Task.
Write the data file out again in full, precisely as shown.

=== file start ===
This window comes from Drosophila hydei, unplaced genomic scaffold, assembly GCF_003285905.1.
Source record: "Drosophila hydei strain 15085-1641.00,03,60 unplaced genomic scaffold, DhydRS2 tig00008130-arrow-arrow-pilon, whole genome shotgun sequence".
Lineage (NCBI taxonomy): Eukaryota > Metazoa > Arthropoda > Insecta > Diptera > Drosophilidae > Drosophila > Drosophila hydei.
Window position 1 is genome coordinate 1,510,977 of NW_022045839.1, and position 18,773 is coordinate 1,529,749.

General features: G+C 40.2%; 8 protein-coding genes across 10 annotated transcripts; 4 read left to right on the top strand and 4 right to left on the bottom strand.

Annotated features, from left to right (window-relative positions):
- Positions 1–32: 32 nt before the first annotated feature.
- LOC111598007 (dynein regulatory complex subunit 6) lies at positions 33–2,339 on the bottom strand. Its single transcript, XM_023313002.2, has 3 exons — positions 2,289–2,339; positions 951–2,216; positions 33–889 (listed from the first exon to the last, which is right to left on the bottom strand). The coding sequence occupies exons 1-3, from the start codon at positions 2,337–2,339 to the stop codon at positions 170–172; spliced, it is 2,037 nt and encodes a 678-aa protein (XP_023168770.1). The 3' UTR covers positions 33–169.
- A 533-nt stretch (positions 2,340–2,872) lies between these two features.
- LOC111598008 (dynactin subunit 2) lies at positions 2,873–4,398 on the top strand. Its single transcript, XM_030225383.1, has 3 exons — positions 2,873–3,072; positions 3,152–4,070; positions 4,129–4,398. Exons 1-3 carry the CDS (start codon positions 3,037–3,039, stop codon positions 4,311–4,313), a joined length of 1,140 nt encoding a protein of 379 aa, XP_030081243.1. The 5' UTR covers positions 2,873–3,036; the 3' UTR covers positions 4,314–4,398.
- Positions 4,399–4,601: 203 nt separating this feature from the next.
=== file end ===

This window comes from Drosophila hydei, unplaced genomic scaffold, assembly GCF_003285905.1.
Source record: "Drosophila hydei strain 15085-1641.00,03,60 unplaced genomic scaffold, DhydRS2 tig00008130-arrow-arrow-pilon, whole genome shotgun sequence".
Lineage (NCBI taxonomy): Eukaryota > Metazoa > Arthropoda > Insecta > Diptera > Drosophilidae > Drosophila > Drosophila hydei.
Window position 1 is genome coordinate 1,510,977 of NW_022045839.1, and position 18,773 is coordinate 1,529,749.

General features: G+C 40.2%; 8 protein-coding genes across 10 annotated transcripts; 4 read left to right on the top strand and 4 right to left on the bottom strand.

Annotated features, from left to right (window-relative positions):
- Positions 1–32: 32 nt before the first annotated feature.
- LOC111598007 (dynein regulatory complex subunit 6) lies at positions 33–2,339 on the bottom strand. Its single transcript, XM_023313002.2, has 3 exons — positions 2,289–2,339; positions 951–2,216; positions 33–889 (listed from the first exon to the last, which is right to left on the bottom strand). The coding sequence occupies exons 1-3, from the start codon at positions 2,337–2,339 to the stop codon at positions 170–172; spliced, it is 2,037 nt and encodes a 678-aa protein (XP_023168770.1). The 3' UTR covers positions 33–169.
- A 533-nt stretch (positions 2,340–2,872) lies between these two features.
- LOC111598008 (dynactin subunit 2) lies at positions 2,873–4,398 on the top strand. Its single transcript, XM_030225383.1, has 3 exons — positions 2,873–3,072; positions 3,152–4,070; positions 4,129–4,398. Exons 1-3 carry the CDS (start codon positions 3,037–3,039, stop codon positions 4,311–4,313), a joined length of 1,140 nt encoding a protein of 379 aa, XP_030081243.1. The 5' UTR covers positions 2,873–3,036; the 3' UTR covers positions 4,314–4,398.
- Positions 4,399–4,601: 203 nt separating this feature from the next.